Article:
In This Issue
Vol. 27 Issue 23
SHIFTING GEARS: The Emerging Patterns That Will Drive Our World
- THE SHIFTING CLIMATE CONVERSATION
- IN DEFENSE OF DEMOCRACY
- REIMAGINING RURAL AMERICA
- A FEW OF MY FAVORITE THINGS
Last week, Berit Anderson and I attended the Aspen Ideas Festival at the Aspen Institute. (For those of you wondering what the author of “The Viral Economy” would do at a conference to avoid Covid: socialize only outdoors, wear an N95 indoors, and always travel with an N95 solidly strapped to your mug. I remain Covid- free.) The event was filled with top experts covering a fascinating range of topics, from climate to tech policy to geopolitics to journalism.
The fact that the event was well-run and mostly outdoors was a pleasure. Most interesting, however, was the common threads that emerged throughout the week. Among the many topics covered, three key patterns stood out that will have the greatest effect on our world in the coming years:
- The way we talk about the climate emergency is rapidly changing.
- We are in the midst of a critical fight for democratic ideals, both at home and abroad.
- The way we make and use new technologies is undergoing a massive shift, and *US* policy in particular is falling quickly behind.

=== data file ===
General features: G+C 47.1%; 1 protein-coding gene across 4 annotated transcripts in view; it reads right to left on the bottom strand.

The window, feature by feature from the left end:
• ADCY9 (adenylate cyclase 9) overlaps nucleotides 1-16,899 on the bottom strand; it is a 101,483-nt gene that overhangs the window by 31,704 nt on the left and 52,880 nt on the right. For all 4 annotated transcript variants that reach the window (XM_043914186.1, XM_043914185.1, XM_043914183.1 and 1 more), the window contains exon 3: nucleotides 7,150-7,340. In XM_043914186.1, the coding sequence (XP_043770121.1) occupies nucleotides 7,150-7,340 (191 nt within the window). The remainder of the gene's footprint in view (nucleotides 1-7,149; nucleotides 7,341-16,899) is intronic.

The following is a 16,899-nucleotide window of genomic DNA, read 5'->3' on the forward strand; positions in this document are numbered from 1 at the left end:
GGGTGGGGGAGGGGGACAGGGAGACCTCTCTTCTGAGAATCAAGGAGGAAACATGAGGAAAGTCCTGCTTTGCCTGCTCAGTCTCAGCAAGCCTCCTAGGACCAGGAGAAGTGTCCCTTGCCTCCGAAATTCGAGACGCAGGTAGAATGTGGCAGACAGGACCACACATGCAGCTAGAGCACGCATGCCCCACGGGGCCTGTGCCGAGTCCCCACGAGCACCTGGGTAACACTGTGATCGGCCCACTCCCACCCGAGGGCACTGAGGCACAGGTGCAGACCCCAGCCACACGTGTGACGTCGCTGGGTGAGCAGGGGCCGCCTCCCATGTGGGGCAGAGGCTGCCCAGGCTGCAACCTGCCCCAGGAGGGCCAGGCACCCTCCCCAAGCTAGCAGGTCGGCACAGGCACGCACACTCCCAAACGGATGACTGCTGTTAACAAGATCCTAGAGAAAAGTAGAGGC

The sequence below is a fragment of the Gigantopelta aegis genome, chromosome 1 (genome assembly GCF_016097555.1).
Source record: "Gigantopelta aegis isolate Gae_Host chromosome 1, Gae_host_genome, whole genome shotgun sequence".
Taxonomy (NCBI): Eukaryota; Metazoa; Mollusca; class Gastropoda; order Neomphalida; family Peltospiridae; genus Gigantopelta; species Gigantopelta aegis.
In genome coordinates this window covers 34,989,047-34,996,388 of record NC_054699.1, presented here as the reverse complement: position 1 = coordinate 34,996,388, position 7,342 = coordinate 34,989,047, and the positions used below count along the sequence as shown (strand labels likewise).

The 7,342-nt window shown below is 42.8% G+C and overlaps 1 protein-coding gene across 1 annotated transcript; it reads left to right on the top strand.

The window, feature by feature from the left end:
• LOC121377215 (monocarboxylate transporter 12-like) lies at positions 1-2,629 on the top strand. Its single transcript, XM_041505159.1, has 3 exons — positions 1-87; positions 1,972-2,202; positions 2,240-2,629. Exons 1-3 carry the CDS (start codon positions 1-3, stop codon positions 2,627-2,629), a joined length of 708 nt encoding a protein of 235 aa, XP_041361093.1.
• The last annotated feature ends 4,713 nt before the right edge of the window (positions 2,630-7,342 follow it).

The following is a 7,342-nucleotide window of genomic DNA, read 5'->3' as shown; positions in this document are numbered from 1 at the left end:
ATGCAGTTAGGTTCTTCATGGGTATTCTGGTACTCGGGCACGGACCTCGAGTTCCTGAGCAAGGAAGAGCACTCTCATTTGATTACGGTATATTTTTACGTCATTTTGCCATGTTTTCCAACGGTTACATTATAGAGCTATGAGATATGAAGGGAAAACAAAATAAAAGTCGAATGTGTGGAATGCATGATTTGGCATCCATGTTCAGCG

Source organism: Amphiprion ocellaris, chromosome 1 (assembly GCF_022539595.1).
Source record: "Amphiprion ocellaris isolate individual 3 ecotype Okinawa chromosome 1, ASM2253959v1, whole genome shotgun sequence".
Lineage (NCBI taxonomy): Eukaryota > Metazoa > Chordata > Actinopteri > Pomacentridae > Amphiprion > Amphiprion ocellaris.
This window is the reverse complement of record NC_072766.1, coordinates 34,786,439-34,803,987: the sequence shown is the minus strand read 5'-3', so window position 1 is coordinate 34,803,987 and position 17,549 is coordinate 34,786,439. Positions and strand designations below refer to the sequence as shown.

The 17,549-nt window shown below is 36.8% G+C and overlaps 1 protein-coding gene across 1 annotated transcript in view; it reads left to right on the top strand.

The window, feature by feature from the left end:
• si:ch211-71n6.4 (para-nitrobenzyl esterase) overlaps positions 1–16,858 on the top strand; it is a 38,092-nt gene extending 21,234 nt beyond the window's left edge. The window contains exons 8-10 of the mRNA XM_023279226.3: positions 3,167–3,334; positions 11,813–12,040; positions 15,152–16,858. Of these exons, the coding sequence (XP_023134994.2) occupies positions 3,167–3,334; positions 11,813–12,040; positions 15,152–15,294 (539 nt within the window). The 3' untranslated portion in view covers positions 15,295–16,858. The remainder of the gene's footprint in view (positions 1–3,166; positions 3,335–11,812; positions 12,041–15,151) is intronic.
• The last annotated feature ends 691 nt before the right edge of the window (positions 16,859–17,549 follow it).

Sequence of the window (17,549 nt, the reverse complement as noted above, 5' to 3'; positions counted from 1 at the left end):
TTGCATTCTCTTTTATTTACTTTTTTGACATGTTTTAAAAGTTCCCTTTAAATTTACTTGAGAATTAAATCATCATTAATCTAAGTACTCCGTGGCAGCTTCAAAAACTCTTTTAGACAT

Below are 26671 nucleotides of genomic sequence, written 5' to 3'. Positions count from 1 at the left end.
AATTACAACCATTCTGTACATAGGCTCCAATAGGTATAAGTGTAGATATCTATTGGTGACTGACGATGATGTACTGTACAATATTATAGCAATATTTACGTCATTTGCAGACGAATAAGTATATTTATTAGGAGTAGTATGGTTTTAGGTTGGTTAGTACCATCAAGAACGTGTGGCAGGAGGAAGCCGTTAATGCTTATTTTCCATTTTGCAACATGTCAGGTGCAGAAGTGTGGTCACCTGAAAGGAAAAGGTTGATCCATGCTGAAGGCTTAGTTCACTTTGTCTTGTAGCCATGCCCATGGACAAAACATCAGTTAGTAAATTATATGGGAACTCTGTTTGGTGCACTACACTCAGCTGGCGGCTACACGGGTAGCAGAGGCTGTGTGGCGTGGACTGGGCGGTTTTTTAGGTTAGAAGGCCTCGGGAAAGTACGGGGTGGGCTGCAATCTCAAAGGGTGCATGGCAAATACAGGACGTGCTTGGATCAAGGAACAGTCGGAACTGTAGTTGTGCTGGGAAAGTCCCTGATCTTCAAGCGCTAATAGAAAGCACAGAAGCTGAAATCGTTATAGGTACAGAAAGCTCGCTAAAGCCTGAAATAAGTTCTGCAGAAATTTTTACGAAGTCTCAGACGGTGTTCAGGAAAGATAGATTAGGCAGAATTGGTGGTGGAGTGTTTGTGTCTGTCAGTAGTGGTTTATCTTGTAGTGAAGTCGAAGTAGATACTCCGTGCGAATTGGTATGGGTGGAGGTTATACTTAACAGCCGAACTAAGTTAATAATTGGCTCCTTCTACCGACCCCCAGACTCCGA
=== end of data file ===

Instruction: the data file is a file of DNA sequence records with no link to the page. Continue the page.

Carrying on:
This effectively paints two clear potential futures for the US and the world at large. In one, “business as usual” wins out, and the challenges to climate health, democracy, and various forms of infrastructure development prove too great. As a result, we find ourselves in a world characterized by never-ending escalation of carbon emissions, increasingly brutal authoritarianism, and the stymieing of progress as new efforts drown in bureaucracy, squabbling, and misguided policy.
Yuck. This is not a future we want.
The second is much brighter. If the emerging patterns we identify in this week’s issue can be ushered along, we will see a world that’s increasingly effective at responding to these crises. In such a world, we become extremely action-oriented around climate; reaffirm support for, and strengthen, democracy globally; and see free and democratic nations continue to lead in top technologies critical to a healthy technology ecosystem capable of addressing the key issues of our era.
Wouldn’t that be nice?
You don’t have to take my word for it. Below I’ll describe why these three trends stood out amid the plethora of panels and speakers we saw over the week, what these folks said, and what we might do about it.
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